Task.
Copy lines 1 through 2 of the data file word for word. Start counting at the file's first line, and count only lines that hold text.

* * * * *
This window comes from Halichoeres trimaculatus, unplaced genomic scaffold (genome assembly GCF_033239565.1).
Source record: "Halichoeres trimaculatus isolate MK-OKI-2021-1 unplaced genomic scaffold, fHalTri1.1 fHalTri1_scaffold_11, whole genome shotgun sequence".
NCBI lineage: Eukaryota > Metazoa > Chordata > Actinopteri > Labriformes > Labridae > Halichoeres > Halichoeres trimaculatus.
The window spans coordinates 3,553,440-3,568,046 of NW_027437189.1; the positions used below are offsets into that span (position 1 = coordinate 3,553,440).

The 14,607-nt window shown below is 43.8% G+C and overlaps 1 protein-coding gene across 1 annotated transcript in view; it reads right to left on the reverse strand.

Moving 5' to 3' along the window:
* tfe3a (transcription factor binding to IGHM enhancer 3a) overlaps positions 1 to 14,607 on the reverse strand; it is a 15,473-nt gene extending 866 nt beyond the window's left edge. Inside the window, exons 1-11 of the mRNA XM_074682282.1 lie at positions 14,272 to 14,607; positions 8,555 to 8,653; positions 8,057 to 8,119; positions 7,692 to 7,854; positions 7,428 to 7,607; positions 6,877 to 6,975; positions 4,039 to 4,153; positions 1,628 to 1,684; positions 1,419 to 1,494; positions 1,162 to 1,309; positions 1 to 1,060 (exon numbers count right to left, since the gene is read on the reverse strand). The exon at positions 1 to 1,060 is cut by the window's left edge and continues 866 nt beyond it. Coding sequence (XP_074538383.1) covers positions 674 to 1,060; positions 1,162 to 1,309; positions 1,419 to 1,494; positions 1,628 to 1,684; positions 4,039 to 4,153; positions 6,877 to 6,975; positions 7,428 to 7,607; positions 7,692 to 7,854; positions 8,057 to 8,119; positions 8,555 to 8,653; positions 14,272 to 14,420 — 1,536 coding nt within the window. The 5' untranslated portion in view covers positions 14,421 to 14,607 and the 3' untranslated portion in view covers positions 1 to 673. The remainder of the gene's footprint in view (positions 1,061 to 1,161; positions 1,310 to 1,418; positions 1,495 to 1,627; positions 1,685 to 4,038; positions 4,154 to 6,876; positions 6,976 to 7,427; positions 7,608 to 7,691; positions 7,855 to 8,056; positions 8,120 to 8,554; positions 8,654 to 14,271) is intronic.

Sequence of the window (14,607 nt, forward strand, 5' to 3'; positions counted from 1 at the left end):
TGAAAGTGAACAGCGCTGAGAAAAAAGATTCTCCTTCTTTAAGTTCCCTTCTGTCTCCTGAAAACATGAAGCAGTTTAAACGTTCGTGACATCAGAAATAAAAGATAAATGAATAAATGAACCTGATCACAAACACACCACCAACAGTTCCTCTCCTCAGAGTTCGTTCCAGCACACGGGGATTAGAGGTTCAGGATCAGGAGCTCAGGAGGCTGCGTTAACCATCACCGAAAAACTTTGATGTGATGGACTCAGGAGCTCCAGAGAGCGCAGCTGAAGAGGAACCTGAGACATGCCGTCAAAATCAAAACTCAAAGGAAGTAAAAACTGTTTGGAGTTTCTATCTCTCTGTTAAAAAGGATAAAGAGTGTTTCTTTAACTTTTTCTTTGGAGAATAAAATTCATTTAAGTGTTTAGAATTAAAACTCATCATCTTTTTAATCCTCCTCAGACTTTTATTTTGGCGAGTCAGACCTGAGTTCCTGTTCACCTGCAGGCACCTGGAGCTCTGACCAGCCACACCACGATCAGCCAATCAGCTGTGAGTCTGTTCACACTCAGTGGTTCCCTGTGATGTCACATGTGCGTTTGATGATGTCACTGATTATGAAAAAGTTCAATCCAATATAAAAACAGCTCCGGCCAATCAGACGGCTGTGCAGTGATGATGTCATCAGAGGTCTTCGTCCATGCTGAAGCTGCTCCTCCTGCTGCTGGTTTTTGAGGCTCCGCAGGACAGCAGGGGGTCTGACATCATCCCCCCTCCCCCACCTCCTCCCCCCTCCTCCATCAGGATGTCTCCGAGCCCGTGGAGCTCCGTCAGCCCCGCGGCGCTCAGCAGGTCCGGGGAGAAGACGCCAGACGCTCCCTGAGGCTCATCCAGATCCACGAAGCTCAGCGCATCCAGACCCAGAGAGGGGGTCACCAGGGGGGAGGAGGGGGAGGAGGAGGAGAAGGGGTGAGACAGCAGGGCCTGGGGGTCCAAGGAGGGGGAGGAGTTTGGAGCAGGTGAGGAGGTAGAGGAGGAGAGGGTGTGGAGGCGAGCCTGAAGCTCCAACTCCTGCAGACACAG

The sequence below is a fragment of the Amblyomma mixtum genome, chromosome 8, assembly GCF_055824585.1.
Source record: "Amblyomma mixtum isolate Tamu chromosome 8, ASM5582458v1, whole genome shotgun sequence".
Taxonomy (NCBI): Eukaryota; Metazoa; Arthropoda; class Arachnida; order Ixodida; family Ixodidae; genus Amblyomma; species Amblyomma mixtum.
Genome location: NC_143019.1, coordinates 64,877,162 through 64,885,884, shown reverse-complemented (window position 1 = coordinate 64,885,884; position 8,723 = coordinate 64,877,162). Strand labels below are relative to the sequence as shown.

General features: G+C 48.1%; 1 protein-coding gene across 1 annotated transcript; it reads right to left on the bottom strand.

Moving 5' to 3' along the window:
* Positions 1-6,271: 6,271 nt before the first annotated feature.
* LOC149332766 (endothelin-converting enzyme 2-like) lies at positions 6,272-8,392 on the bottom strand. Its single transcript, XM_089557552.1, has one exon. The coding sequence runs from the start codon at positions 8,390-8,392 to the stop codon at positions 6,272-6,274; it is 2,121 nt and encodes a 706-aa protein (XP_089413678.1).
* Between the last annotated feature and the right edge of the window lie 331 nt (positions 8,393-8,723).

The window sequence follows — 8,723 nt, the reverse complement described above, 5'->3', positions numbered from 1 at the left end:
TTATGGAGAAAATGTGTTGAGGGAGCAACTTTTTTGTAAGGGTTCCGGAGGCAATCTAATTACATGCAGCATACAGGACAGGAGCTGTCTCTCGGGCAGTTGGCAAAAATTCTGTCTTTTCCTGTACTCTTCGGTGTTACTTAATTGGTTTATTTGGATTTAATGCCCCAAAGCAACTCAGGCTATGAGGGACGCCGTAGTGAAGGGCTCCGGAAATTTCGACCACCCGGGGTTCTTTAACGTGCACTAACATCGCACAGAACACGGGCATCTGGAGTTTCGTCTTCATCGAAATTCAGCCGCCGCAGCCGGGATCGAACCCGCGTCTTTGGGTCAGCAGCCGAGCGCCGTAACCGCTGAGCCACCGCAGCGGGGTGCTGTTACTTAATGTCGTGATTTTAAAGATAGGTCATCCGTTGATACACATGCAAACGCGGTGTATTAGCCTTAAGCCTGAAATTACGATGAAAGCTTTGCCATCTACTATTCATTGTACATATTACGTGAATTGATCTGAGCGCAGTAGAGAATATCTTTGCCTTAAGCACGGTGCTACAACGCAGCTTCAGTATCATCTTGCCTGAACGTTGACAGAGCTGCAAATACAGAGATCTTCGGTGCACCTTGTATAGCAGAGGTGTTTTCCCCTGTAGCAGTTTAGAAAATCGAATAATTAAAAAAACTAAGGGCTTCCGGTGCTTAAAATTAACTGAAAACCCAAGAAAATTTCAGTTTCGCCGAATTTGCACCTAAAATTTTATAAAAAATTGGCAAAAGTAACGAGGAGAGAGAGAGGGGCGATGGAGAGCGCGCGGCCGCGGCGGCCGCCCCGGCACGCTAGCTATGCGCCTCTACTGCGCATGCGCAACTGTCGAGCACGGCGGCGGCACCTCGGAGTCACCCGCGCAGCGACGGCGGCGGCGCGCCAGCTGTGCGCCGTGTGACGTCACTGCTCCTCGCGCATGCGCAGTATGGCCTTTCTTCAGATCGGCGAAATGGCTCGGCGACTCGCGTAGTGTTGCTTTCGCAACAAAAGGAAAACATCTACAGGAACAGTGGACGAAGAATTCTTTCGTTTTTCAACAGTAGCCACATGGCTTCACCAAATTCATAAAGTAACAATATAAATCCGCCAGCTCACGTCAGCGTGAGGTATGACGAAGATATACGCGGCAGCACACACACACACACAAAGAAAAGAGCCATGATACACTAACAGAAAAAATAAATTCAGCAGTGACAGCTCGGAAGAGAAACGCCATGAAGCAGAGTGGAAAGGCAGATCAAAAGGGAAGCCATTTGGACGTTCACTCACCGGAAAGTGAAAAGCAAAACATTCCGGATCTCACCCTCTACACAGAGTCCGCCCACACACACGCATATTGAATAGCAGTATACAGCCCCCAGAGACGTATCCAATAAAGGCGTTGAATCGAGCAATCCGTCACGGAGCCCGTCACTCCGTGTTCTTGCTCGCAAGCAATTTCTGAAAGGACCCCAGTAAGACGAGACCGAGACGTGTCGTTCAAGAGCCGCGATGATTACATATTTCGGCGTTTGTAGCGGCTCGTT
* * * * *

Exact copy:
This window comes from Halichoeres trimaculatus, unplaced genomic scaffold (genome assembly GCF_033239565.1).
Source record: "Halichoeres trimaculatus isolate MK-OKI-2021-1 unplaced genomic scaffold, fHalTri1.1 fHalTri1_scaffold_11, whole genome shotgun sequence".